Do you know how to appeal a parking fine in Singapore?
Remember the last time you were running an errand and you couldn’t find a proper parking space? We’ve all been there. (Probably.) You zip off for one little 5-minute errand and you come back to a parking summons under your windshield wipers, and boom––your day just got a little bit crappier, and your bank account just shriveled up a little. Parking fines haven’t become any cheaper over the years. It doesn’t seem fair, does it?
According to the URA, there are 23 listed ways you can commit a parking offence, ranging from failing to pay your parking charge to parking somewhere you weren’t supposed to, and even using a parking place for ‘unauthorised purposes.’ We wouldn’t like to say what these ‘unauthorised purposes’ might be, but what all this means is that statistically, around one in two cars in Singapore will be fined for illegal parking each year. Plus, not paying the fine can potentially land you in court.
But fret not: if you do receive a parking fine and you had a valid reason for the offence––perhaps it was an emergency, or a mistake on the part of the issuer––you can always try appealing the fine. This generally involves writing a letter of appeal to try and have your fine waived at their discretion.
But first, how do you avoid a parking fine?
It’s pretty simple.
One, obey the parking rules. This is tedious, but effective. Look at all the parking offences you could possibly commit––LTA, HDB, and URA have their own lists respectively––then avoid doing any of them! URA tends to discourage appealing parking fines, so keep that in mind if you’re leaving your car in URA-operated car parks.
Two, pay for your parking, and make it easy with the parking.sg app.
Three––and this is a real last resort––if you see the parking warden taking down your vehicle details and they haven’t issued the summons yet, you could ask them as nicely as you can to let you off the hook. (Disclaimer: ST Auto cannot guarantee this will work and this does not constitute actual advice to try this out.)
Photo by MyParkingSign.com
How to appeal a parking fine in Singapore
Find out who issued the fine
You can’t appeal the fine unless you know which organization it was––was it the LTA, HDB, or your local town council? They can all issue parking fines, so getting the right one is crucial. They can’t waive fines they didn’t issue, so get this part right and don’t waste your precious time.
These days, you should be able to send your appeal via email or through a form on one of their official websites. Not all organisations react the same way to appeals. For example, the URA actively discourages them. Anecdotally speaking, most appeals to the LTA fail, but HDB seems to be more flexible with appeals.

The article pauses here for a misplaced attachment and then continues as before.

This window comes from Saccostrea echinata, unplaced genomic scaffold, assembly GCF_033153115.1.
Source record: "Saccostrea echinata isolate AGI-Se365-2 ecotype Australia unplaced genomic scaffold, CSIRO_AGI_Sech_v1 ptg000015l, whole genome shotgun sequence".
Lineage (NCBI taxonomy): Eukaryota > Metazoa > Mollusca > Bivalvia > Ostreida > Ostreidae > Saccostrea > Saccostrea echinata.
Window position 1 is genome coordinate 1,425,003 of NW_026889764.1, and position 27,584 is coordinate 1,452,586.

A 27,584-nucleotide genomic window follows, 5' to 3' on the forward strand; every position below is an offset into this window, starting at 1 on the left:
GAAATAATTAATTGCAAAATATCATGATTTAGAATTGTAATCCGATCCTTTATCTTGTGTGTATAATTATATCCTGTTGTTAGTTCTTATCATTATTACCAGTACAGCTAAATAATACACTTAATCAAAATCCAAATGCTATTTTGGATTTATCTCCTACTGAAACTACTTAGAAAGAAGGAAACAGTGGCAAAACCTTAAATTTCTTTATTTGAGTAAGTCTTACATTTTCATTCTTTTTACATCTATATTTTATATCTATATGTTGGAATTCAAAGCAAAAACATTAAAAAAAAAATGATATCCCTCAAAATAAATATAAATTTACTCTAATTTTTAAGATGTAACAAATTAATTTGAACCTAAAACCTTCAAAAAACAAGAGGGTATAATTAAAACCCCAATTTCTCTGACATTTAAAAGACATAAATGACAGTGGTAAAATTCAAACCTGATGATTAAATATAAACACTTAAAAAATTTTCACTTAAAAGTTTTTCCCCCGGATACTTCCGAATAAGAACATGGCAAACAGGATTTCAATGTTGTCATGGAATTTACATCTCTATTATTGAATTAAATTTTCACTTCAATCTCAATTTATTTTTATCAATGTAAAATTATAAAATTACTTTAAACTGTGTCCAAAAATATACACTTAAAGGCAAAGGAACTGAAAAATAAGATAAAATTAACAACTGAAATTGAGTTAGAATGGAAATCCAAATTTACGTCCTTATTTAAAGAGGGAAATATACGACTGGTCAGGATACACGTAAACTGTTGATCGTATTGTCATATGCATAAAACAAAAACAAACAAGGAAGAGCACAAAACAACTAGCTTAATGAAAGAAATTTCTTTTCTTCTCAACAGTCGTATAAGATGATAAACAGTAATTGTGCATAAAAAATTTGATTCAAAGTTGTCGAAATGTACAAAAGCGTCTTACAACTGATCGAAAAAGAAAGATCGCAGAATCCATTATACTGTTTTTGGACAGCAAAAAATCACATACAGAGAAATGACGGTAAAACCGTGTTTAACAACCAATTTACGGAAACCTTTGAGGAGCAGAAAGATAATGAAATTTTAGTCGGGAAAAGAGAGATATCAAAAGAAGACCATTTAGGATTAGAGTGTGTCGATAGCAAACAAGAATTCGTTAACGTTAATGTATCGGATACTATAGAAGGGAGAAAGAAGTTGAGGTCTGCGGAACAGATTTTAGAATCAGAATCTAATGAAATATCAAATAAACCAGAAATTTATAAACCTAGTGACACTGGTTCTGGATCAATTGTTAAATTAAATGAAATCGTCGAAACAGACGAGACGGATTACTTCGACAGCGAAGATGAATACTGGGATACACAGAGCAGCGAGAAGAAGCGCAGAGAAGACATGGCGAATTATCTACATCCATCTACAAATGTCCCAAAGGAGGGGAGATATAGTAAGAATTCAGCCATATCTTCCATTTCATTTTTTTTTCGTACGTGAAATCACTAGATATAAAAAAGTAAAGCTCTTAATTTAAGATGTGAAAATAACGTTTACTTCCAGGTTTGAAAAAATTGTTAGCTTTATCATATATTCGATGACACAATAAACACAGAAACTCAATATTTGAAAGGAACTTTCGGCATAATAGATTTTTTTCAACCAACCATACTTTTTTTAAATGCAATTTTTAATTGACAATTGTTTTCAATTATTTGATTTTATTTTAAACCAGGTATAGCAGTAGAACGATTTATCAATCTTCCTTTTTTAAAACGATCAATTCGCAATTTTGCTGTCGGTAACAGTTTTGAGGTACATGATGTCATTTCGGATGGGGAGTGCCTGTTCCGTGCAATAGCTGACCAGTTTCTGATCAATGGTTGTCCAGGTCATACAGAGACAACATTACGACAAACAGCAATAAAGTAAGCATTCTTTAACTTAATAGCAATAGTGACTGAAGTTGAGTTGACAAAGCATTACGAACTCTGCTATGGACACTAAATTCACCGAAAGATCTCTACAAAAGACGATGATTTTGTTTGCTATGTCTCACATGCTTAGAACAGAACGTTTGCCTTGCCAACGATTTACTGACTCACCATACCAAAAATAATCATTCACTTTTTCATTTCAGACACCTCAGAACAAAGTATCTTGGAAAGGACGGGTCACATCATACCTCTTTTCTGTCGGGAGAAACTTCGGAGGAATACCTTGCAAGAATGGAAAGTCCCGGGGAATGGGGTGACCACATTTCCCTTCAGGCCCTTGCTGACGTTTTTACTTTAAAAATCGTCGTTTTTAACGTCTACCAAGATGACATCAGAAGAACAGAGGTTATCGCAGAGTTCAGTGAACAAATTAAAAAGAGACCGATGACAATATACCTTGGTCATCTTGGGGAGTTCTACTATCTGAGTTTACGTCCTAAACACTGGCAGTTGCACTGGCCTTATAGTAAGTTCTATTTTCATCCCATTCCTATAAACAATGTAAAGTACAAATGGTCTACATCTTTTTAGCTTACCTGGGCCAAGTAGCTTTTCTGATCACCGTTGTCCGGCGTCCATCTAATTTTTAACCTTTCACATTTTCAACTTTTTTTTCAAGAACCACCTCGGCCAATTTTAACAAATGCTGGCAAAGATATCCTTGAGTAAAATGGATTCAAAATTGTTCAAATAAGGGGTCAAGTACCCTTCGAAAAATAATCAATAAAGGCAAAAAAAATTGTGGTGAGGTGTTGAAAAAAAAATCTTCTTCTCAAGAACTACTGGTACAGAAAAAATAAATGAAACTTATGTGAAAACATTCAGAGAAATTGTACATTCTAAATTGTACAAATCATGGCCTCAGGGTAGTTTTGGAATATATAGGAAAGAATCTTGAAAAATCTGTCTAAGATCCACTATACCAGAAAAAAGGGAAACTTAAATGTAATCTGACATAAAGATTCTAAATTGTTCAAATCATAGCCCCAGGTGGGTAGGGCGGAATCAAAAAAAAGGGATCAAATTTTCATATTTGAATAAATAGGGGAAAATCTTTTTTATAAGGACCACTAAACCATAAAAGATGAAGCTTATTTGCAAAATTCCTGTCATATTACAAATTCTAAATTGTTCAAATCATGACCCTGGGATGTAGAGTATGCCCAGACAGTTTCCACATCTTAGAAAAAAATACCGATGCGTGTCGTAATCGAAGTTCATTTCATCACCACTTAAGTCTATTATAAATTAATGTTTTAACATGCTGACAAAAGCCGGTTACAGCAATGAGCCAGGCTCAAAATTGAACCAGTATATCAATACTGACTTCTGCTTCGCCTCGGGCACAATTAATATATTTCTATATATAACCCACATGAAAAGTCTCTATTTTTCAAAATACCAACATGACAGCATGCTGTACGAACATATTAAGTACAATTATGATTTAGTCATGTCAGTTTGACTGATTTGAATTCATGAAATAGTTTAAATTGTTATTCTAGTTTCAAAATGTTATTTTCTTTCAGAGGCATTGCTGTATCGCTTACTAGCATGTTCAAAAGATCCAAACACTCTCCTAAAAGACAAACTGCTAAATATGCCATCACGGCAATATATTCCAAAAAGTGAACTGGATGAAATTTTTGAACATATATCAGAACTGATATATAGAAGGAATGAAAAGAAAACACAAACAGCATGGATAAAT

Gather your receipts
By this we mean: think like a lawyer. Keep evidence; receipts are everything, especially if you think you’ve been wrongly fined. Take photos of your car as you found it when receiving the parking ticket, as they are likely to help you build a clear case for waiving the fine. Make sure they’re clear and show the entire context––you want there to be no doubt at all!
Fill in the appeal form
If the HDB, LTA, or URA issued your fine, you can submit your appeals through their respective e-portals. You can find them here, here, and here. You’ll have to attach an explanation and any other photos you think will help your case.
If one of the town councils issued the fine, however, you’ll probably find it easiest to head straight to their office, pick up a hard copy of the form, and fill it up right there and then. Most town councils don’t have the capacity to digitally process your appeal, and you’ll actually need to physically mail it over. (Where are we, Japan?)
Write your appeal
Now you have to actually write the appeal. This should be in the section of the form for ‘details of your appeal.’ First, you should lay out all the details, like so:
Date of issue:
This makes it easy for the officers reviewing your case. Good first impressions are everything, and they’ll increase the chances of a successful appeal. Indeed, being polite throughout the whole letter (and process) will help your case much more than being rude!
Then, acknowledge what happened. If it was a mistake on your part, honesty is the best policy. There’s no point trying to deflect or bluster in defensiveness. Showing remorse may convince them you won’t repeat the same offence. (Right? Of course you won’t!)
If you think the officer was at fault, point out where they went wrong––but be clear and polite about it. The last thing you want to do is give them another reason to reject your appeal.
Next, you’ll need to explain just why you had to commit the offence. This is especially so if your reasons were legitimate––like a medical emergency, or for notices issued in error. You don’t need to go into too many details; provide just enough to make the case without turning it into a complete sob story.
Lastly, sign off with your contact details so they can contact you with the results of your appeal. Provide your name, phone number, and email, and request that they consider your case. Don’t forget to thank them for their time, and for goodness’s sake, give them a professional-sounding email, not the one you used for your old MSN account. (We exaggerate, but you know what we mean!)
Wait for the results
Now that you’ve sent off your appeal, all that’s left to do is wait until you hear back from the issuing body. It’s out of your hands now. In the meantime, don’t pay the fine––your deadline will be extended after the authorities receive your appeal. If your appeal is successful, they’ll waive the fine, but be warned that they’ll keep a record of this offence so you’re not completely off the hook. Happy driving, and careful parking!
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